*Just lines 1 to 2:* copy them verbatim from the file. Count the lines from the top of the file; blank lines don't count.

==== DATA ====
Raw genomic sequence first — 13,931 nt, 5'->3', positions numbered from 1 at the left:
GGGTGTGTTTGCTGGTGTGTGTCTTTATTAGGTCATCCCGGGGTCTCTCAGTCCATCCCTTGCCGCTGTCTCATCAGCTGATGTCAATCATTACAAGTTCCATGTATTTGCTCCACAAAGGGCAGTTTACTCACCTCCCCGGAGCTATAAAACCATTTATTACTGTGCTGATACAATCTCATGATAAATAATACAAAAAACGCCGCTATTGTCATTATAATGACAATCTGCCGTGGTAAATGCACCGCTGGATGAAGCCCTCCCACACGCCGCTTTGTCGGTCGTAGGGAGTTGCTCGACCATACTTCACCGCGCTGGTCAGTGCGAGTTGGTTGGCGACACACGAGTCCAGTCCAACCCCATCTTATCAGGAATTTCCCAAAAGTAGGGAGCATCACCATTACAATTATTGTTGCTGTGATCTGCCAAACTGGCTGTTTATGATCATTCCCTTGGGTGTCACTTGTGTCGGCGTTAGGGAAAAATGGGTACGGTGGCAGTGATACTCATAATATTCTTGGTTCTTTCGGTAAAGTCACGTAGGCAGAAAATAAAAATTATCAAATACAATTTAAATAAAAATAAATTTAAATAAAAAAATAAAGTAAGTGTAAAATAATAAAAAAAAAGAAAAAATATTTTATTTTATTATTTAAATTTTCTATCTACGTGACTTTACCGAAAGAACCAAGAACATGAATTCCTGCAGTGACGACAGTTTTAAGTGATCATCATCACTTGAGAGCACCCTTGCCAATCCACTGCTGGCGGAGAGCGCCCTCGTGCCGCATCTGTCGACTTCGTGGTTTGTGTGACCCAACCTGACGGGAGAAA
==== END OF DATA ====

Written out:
Raw genomic sequence first — 13,931 nt, 5'->3', positions numbered from 1 at the left:
GGGTGTGTTTGCTGGTGTGTGTCTTTATTAGGTCATCCCGGGGTCTCTCAGTCCATCCCTTGCCGCTGTCTCATCAGCTGATGTCAATCATTACAAGTTCCATGTATTTGCTCCACAAAGGGCAGTTTACTCACCTCCCCGGAGCTATAAAACCATTTATTACTGTGCTGATACAATCTCATGATAAATAATACAAAAAACGCCGCTATTGTCATTATAATGACAATCTGCCGTGGTAAATGCACCGCTGGATGAAGCCCTCCCACACGCCGCTTTGTCGGTCGTAGGGAGTTGCTCGACCATACTTCACCGCGCTGGTCAGTGCGAGTTGGTTGGCGACACACGAGTCCAGTCCAACCCCATCTTATCAGGAATTTCCCAAAAGTAGGGAGCATCACCATTACAATTATTGTTGCTGTGATCTGCCAAACTGGCTGTTTATGATCATTCCCTTGGGTGTCACTTGTGTCGGCGTTAGGGAAAAATGGGTACGGTGGCAGTGATACTCATAATATTCTTGGTTCTTTCGGTAAAGTCACGTAGGCAGAAAATAAAAATTATCAAATACAATTTAAATAAAAATAAATTTAAATAAAAAAATAAAGTAAGTGTAAAATAATAAAAAAAAAGAAAAAATATTTTATTTTATTATTTAAATTTTCTATCTACGTGACTTTACCGAAAGAACCAAGAACATGAATTCCTGCAGTGACGACAGTTTTAAGTGATCATCATCACTTGAGAGCACCCTTGCCAATCCACTGCTGGCGGAGAGCGCCCTCGTGCCGCATCTGTCGACTTCGTGGTTTGTGTGACCCAACCTGACGGGAGAAA